These days we find that more and more sporting organisations and events struggle with accreditation to a greater or a lesser extent.  Who should we accredit?  Who are genuine journalists? What defines a freelance?  What defines a professional?  Who will get us the maximum coverage for our sport and our event?  How do we allocate our scarce space most effectively? Demand for accreditation often far outstrips supply and the criteria for accepting and allocating accreditation is inconsistent.



In response to these concerns, and with the support of Pearce International, the Sports Journalists’ Association and UK Sport hosted an accreditation seminar this week. Jayne was asked to moderate this much anticipated event, to challenge some industry speakers and help take a fresh look at the problems facing professional sports media today. The participants were a diverse mix of around 50 representatives of major annual sporting events in the UK, an array of national governing bodies of sport and organisers of the major events coming up this year.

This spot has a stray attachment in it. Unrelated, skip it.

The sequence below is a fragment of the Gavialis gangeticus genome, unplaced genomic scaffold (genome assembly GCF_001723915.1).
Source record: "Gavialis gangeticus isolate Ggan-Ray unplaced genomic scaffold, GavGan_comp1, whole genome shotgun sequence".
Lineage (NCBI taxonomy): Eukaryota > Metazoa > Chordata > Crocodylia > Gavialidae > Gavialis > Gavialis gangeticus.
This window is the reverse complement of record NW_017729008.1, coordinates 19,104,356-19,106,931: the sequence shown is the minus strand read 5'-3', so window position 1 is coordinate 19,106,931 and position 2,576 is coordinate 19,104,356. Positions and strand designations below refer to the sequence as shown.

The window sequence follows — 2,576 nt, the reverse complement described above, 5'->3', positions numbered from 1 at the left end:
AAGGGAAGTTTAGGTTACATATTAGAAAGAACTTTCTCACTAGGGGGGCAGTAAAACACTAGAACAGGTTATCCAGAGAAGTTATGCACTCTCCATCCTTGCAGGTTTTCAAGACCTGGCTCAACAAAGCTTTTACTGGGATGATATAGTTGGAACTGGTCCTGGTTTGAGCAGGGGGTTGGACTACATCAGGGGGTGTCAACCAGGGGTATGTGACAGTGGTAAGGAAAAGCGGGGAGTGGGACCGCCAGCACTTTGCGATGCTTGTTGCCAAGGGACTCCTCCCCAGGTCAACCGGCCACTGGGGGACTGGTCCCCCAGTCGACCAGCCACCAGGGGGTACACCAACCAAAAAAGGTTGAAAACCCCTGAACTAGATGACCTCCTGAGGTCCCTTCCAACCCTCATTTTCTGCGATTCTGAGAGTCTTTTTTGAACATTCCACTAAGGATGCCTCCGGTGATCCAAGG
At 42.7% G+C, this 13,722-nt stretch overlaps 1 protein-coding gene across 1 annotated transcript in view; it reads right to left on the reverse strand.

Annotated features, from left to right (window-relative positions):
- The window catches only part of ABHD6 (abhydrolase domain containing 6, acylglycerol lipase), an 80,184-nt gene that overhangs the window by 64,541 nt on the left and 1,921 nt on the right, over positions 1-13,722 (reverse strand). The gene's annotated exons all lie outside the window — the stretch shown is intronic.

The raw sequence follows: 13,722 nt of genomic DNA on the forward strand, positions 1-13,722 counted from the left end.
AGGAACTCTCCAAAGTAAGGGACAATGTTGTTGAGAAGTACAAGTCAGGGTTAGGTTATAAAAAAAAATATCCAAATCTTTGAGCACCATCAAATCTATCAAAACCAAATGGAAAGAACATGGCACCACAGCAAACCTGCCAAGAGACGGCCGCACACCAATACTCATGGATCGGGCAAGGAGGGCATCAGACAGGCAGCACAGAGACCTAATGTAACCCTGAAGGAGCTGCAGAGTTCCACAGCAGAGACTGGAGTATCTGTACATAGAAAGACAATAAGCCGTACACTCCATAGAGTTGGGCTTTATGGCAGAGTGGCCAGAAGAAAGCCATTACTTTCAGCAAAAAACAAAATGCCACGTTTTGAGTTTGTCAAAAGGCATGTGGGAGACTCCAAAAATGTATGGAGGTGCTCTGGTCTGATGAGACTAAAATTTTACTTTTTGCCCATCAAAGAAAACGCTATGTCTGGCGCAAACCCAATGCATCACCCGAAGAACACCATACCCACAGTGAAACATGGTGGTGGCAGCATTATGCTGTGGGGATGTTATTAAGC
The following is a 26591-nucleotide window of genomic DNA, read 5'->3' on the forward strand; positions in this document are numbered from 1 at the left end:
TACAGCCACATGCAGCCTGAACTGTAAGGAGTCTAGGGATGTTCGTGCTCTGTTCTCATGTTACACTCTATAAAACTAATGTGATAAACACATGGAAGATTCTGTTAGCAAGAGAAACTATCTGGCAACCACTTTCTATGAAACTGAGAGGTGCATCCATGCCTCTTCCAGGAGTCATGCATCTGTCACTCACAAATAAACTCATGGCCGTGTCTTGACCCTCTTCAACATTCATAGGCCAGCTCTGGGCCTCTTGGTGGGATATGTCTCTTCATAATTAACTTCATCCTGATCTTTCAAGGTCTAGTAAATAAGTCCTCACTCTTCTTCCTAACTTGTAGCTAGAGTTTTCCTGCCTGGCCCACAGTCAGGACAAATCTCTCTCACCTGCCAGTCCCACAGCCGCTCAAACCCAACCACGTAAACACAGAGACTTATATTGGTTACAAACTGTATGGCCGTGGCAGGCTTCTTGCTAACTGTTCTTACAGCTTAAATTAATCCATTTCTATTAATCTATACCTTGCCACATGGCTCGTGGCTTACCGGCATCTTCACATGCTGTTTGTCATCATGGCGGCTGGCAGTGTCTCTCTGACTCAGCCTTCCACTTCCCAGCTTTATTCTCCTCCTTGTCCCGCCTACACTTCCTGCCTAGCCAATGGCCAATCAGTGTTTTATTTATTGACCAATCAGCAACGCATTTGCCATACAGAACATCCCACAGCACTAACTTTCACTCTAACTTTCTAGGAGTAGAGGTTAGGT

Jayne invited UEFA to send a guest speaker who shared how it is tackling registering, ratifying and processing applications from media. Over the last four years they have cut their accreditation list from over 12000 to just over 4000, weeding out the inactive and ensuring that their current list is vibrant and has a wide reach.

Photographers in particular have very often lacked a voice in policy making, or indeed in any aspect of major sports organisation. We have always been vocal advocates for professional sports photographers, with a great respect for their profession, and a determination to make sure that their voices are heard. This seminar listened to that voice. The majority of major agencies were represented and their single aim was summed up by Tom Jenkins (The Guardian and committee member of the SJA) who said: “All we want is the best photographers in the best positions able to produce the best photographs”.

We hear you, Tom.  Now let’s see some real change.